You can now find everything Neliza Drew related at NelizaDrew.com.
On the road to hell’s good intentions, issues with more sides than D&D die, and weighty sacks of emotional crap.
I am terrible at titling things. Let’s just put that out there now.
I’m also tagging this with a Trigger Warning, not because it’s a collection of short stories by a man who should know better than to call a book that, but because it brings up topics that can cause a number of emotional responses ranging from rage to reliving a personal hell. Tread carefully. Continue reading
Teaching math and teaching karate have been wholly different experiences and not just in the obvious ways.
As math teachers, we were always demonized — both by the students and the other faculty. No one wanted to do math. Continue reading
I have a lot of travel experiences to share. Lots of pictures, too. But for now, I’m having other thoughts. Thoughts that have been haunting me, enraging me, chasing me since before we left for our road trip. Thoughts made more vivid by the being down the street from the protests in the Texas Capitol, by being from NC and knowing what it means to need to get from one end of it to the other without a lot of money.
You know, I’ve heard all the rhetoric. I’ve heard all the self-righteous platitudes. I’ve heard the Bible-thumping. I’ve heard the junk science. I’ve heard the false narratives. I’ve heard the bullshit of people who want to quote logical fallacy definitions while creating their own.
And you know what? In my opinion, you cannot be anti-choice without being anti-woman. You cannot. You cannot be anti-choice without being anti-baby and downright anti-human. And before you get all frothy, take your rabies medication and try to hear me out.
We humans? We aren’t precious endangered animals. We aren’t the last of our kind unless we decide to start a global nuclear war or some other equally-asinine shit. We aren’t the only tiger left in our habitat. We aren’t among the count-on-one-hand species or even the threatened-but-still-enough-to-make-a-comeback species. We’re everywhere. We’re dirty and messy and we use up a lot of resources. And there’s plenty of us to go around. A few extra babies won’t make or break homo sapiens. Trust me that we’re destroying the planet so fast a few extra babies one way or the other won’t do much.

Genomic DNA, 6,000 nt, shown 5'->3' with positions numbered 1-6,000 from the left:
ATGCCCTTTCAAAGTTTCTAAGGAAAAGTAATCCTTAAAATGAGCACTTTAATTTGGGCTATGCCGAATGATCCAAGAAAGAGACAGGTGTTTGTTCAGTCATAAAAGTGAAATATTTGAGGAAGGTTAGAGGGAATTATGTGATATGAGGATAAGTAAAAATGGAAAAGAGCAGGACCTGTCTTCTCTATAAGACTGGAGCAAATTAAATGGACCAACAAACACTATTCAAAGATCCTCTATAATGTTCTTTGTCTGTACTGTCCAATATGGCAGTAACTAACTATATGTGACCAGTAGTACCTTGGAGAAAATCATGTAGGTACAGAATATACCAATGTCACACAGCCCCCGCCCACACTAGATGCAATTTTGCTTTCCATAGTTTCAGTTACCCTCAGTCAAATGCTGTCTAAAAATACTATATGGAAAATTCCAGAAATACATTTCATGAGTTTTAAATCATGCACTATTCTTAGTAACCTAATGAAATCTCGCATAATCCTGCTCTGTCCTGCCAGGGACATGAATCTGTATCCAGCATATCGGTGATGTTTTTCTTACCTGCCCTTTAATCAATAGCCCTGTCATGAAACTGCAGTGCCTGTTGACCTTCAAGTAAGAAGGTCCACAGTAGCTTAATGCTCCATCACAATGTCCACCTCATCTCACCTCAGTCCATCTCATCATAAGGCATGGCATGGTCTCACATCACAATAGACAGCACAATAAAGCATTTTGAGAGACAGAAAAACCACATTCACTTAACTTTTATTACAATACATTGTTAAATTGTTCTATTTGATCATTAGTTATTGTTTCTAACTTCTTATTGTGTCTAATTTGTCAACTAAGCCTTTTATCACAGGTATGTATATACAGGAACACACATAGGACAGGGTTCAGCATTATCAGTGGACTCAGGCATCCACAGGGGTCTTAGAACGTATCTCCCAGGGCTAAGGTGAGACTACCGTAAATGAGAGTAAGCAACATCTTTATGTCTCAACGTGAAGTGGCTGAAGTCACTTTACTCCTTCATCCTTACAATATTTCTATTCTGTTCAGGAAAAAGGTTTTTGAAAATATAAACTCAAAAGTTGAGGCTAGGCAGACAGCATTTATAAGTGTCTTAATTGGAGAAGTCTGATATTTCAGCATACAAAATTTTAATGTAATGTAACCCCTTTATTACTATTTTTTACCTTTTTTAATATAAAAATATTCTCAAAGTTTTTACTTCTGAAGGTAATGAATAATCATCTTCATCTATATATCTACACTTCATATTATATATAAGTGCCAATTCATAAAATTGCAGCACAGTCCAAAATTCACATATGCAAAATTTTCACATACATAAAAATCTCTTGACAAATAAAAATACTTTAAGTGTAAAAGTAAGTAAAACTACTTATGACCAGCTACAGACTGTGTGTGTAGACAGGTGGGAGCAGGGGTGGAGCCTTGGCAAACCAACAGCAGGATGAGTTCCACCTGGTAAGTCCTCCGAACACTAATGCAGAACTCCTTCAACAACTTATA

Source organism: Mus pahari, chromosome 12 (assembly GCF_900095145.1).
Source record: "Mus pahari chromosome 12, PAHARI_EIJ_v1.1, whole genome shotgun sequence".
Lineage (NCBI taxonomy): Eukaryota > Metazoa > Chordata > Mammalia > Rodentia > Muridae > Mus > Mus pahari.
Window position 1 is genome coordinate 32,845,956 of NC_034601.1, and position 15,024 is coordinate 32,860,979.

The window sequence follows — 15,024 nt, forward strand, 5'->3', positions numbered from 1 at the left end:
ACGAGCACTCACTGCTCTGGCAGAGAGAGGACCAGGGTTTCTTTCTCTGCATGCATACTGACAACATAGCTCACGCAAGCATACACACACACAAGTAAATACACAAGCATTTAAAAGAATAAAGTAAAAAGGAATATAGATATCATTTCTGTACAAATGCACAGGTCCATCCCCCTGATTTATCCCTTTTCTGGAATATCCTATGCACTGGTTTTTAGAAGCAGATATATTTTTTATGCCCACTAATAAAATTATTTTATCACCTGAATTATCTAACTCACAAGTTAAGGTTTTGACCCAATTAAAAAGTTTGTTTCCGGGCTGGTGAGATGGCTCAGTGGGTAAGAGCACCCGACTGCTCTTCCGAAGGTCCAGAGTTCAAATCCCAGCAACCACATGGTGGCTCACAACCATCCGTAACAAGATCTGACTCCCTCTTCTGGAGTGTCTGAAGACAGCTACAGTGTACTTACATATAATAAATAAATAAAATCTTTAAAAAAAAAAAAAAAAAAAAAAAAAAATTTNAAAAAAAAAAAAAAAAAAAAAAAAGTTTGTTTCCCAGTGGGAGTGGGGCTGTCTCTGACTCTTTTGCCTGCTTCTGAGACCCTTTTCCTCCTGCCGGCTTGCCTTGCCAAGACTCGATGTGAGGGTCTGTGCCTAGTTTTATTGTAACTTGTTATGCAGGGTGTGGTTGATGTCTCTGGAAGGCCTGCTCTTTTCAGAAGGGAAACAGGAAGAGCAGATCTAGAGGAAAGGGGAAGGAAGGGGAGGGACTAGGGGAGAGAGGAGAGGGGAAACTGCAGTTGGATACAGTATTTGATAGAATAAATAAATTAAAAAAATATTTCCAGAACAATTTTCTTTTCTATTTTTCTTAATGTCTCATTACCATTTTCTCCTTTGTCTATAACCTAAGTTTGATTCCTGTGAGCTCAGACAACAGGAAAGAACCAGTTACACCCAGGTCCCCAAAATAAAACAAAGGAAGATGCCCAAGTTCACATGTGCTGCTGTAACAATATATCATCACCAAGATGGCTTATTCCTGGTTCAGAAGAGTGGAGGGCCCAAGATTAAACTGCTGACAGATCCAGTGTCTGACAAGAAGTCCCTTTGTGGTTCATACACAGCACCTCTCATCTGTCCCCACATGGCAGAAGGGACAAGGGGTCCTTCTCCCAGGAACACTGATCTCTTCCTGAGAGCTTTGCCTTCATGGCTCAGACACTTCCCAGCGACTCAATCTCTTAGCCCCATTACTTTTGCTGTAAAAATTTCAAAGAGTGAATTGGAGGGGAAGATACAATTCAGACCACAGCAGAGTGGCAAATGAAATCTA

And in the face of a tide of legislation against the poor, against the environment, against education… We need more poor children without proper medicine or food or a safe place to live? We need more children in foster care? We need more children filling our detention facilities and jails? We need more parents starving to death to keep their kids fed? More schools crumbling from overcrowding and lack? We need more parents foregoing health care to keep their kids from being absorbed into a state system because of some luxury not in the budget — like dental cleanings or a bed? We need more teen mothers?
In the face of a tide of evidence that the planet’s none too thrilled with our kind… In the face of droughts and floods and fires, of wars brought about over resources (and ideology , though that largely seems a mask hiding the greed for the believers of one god or another)…. We need MORE humans? I think not. Time and again genocide has been wrought, largely over resources. Groups grow too hungry, too thirsty, too sick and tired of being sick and tired and kill — their “own kind” or not — just to get a taste of hope.
I mean, sure you have asshats like this:
It’s common for birthrates to fall when the economy is bad, but it has been declining for several decades, and experts worry it could impact the future workforce.“This means we will have a smaller population and smaller market compared to other countries, we will be investing less and we won’t be able to outpace and outgrow previous generations’ wealth. Everyone knows buying power isn’t in kids, it’s with older consumers, and if we don’t have a big enough population, the entire economy suffers,” says Steinberg